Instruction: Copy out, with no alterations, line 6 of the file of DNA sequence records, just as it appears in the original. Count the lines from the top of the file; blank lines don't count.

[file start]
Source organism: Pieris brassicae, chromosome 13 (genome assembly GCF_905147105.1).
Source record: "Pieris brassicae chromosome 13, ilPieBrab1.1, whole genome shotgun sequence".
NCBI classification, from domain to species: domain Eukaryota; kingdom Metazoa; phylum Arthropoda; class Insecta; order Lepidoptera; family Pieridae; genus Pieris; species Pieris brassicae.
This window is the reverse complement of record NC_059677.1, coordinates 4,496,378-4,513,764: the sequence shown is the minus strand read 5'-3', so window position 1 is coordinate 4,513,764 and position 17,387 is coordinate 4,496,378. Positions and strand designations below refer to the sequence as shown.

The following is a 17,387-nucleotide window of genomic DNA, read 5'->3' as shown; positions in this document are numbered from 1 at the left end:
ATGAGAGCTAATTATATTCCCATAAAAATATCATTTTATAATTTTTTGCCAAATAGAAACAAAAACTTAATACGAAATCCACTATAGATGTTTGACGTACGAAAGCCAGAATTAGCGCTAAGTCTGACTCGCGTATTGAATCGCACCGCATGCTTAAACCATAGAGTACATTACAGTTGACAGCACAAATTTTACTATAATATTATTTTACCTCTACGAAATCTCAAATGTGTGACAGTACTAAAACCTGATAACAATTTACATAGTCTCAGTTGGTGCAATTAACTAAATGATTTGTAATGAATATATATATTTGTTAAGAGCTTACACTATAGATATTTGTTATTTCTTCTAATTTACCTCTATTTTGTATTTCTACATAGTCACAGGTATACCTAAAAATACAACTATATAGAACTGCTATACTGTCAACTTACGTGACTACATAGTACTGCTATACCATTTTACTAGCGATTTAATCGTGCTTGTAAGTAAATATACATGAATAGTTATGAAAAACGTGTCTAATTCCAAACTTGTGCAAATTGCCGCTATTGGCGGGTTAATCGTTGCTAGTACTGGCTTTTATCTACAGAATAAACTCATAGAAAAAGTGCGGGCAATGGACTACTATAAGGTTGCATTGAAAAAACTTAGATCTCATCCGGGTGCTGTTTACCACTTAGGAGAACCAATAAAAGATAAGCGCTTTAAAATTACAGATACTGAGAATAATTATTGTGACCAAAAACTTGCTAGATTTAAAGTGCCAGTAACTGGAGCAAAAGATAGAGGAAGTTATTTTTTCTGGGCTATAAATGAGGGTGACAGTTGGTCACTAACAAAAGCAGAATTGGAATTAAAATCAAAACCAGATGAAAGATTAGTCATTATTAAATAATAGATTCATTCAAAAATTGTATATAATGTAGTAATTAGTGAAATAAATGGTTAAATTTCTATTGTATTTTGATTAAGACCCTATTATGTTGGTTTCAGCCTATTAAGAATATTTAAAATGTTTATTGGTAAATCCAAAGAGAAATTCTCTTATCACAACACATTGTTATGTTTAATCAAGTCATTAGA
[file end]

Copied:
ATGAGAGCTAATTATATTCCCATAAAAATATCATTTTATAATTTTTTGCCAAATAGAAACAAAAACTTAATACGAAATCCACTATAGATGTTTGACGTACGAAAGCCAGAATTAGCGCTAAGTCTGACTCGCGTATTGAATCGCACCGCATGCTTAAACCATAGAGTACATTACAGTTGACAGCACAAATTTTACTATAATATTATTTTACCTCTACGAAATCTCAAATGTGTGACAGTACTAAAACCTGATAACAATTTACATAGTCTCAGTTGGTGCAATTAACTAAATGATTTGTAATGAATATATATATTTGTTAAGAGCTTACACTATAGATATTTGTTATTTCTTCTAATTTACCTCTATTTTGTATTTCTACATAGTCACAGGTATACCTAAAAATACAACTATATAGAACTGCTATACTGTCAACTTACGTGACTACATAGTACTGCTATACCATTTTACTAGCGATTTAATCGTGCTTGTAAGTAAATATACATGAATAGTTATGAAAAACGTGTCTAATTCCAAACTTGTGCAAATTGCCGCTATTGGCGGGTTAATCGTTGCTAGTACTGGCTTTTATCTACAGAATAAACTCATAGAAAAAGTGCGGGCAATGGACTACTATAAGGTTGCATTGAAAAAACTTAGATCTCATCCGGGTGCTGTTTACCACTTAGGAGAACCAATAAAAGATAAGCGCTTTAAAATTACAGATACTGAGAATAATTATTGTGACCAAAAACTTGCTAGATTTAAAGTGCCAGTAACTGGAGCAAAAGATAGAGGAAGTTATTTTTTCTGGGCTATAAATGAGGGTGACAGTTGGTCACTAACAAAAGCAGAATTGGAATTAAAATCAAAACCAGATGAAAGATTAGTCATTATTAAATAATAGATTCATTCAAAAATTGTATATAATGTAGTAATTAGTGAAATAAATGGTTAAATTTCTATTGTATTTTGATTAAGACCCTATTATGTTGGTTTCAGCCTATTAAGAATATTTAAAATGTTTATTGGTAAATCCAAAGAGAAATTCTCTTATCACAACACATTGTTATGTTTAATCAAGTCATTAGA